Roasted Chicken with Pancetta, Rosemary & Garlic
I was thumbing through one of my cookbooks written by a restaurant chef and noticed there wasn’t one recipe for chicken. I wasn’t that surprised since chicken isn’t considered very glamorous by most chefs. When you mull over the competition—Alaskan black cod, baby octopus, Santa Barbara spot prawns or quail, just to name a few—the humble chicken doesn’t stand much of a chance.
But let’s be real, most Americans cook a lot of chicken at home and save those dishes made with hard-to-find, hard-to-work-with ingredients for rare occasions or dining out. (I know I do.) Well, I’m here to tell you there’s no reason why chicken can’t get a little chef-like treatment every now and then.
Combining chicken with pancetta (the gamy Italian cousin of bacon), rosemary, lemon, garlic, wine and butter is definitely a good start on raising the bar, but it’s really only half the battle. The serious chef treatment shows up in the technique in this recipe. I’ll walk you through the execution (don’t be afraid, I promise it’s not that bad):
Use the right pan. A heavy bottom pan is a must for this recipe, otherwise you’ll end up with burnt chicken and burnt sauce.
Take your time. What you’re aiming for is to melt the fat slowly (the technical term is rendering). So, as you cook the pancetta it will become beautifully crisp and the flavorful pork fat will be left behind in the pan. The chicken pieces then get the same treatment (albeit at a higher temperature) to render the fat from under the skin and produce the super crispy skin that makes this dish such a standout.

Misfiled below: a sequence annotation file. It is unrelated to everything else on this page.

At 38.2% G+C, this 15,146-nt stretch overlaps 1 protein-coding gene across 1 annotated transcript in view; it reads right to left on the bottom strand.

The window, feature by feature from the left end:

Three’s not a crowd. This recipe calls for three pounds of chicken parts. No worries if the chicken parts fill up the pan…in this case, its actually a good thing.
Use your senses. Be mindful as you cook the chicken because you can’t be a wimp about cranking up the heat. The temperature of the skillet needs to be high enough for you to hear some sizzle, see some fat splatter (someone else can clean-up later) and smell a bit of smoke (turn on the fan or open a window).
Stove tip. Every stove is different—on my stove medium-high heat does the trick. On your stove it may need to be full-on high. On the other hand, you don’t want the chicken or the browned bits on the bottom of the pan to burn. (Get what I mean’t about being mindful?…Namaste.)
Be fond of the fond. All the beautiful browned bits of chicken skin on the bottom of the pan (the technical term is fond) are the flavor base of the sauce. The liquid added to the pan (in this case white wine and chicken stock) will loosen the bits and incorporate all their delicious goodness.
It’s better with butter. A well-balanced, full-flavored and complex pan sauce begins with the fond and ends with some butter. In many restaurants one small serving of a dish like this might be made with two tablespoons of butter. (Yes, that’s right). This recipe calls for a total of only three tablespoons of butter for four portions. (Hmm. Not so bad.) When adding the butter, stir it in quickly and make sure it melts enough to be incorporated into the base but doesn’t get so hot that it begins to separate.
Chicken for dinner isn’t always met with major enthusiasm by my boys. I get comments like “oh, no… not chicken again” or “maybe we should go out for dinner tonight”. This roasted chicken had my minions singing a different tune. When you wield your chef skills, the super crispy skinned chicken sauced with the pancetta, tangy lemon, garlic and rosemary is anything but ordinary. In fact, it elevates the every-day, home-cooked chicken dinner into a meal fit for a king…or a chef…maybe even a kid.